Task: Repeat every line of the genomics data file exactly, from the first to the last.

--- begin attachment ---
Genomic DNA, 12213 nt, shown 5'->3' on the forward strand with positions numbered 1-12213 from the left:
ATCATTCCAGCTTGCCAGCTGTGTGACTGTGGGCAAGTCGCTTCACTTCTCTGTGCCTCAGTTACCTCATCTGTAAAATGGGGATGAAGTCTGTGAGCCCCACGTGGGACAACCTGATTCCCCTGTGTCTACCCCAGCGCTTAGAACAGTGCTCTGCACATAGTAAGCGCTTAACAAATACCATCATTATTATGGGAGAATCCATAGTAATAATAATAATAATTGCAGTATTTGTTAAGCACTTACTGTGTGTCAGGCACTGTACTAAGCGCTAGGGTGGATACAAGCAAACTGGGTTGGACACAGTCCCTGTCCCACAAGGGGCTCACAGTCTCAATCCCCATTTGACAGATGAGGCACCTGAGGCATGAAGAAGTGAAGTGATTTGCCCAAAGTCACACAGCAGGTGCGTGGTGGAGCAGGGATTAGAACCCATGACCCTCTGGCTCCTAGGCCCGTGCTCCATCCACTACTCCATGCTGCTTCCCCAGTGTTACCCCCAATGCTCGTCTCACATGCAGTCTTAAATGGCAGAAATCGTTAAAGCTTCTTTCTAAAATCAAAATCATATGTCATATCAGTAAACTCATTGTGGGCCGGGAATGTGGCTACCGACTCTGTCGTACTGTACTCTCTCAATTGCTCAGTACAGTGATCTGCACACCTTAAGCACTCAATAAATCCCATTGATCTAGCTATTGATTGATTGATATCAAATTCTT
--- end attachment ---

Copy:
Genomic DNA, 12213 nt, shown 5'->3' on the forward strand with positions numbered 1-12213 from the left:
ATCATTCCAGCTTGCCAGCTGTGTGACTGTGGGCAAGTCGCTTCACTTCTCTGTGCCTCAGTTACCTCATCTGTAAAATGGGGATGAAGTCTGTGAGCCCCACGTGGGACAACCTGATTCCCCTGTGTCTACCCCAGCGCTTAGAACAGTGCTCTGCACATAGTAAGCGCTTAACAAATACCATCATTATTATGGGAGAATCCATAGTAATAATAATAATAATTGCAGTATTTGTTAAGCACTTACTGTGTGTCAGGCACTGTACTAAGCGCTAGGGTGGATACAAGCAAACTGGGTTGGACACAGTCCCTGTCCCACAAGGGGCTCACAGTCTCAATCCCCATTTGACAGATGAGGCACCTGAGGCATGAAGAAGTGAAGTGATTTGCCCAAAGTCACACAGCAGGTGCGTGGTGGAGCAGGGATTAGAACCCATGACCCTCTGGCTCCTAGGCCCGTGCTCCATCCACTACTCCATGCTGCTTCCCCAGTGTTACCCCCAATGCTCGTCTCACATGCAGTCTTAAATGGCAGAAATCGTTAAAGCTTCTTTCTAAAATCAAAATCATATGTCATATCAGTAAACTCATTGTGGGCCGGGAATGTGGCTACCGACTCTGTCGTACTGTACTCTCTCAATTGCTCAGTACAGTGATCTGCACACCTTAAGCACTCAATAAATCCCATTGATCTAGCTATTGATTGATTGATATCAAATTCTT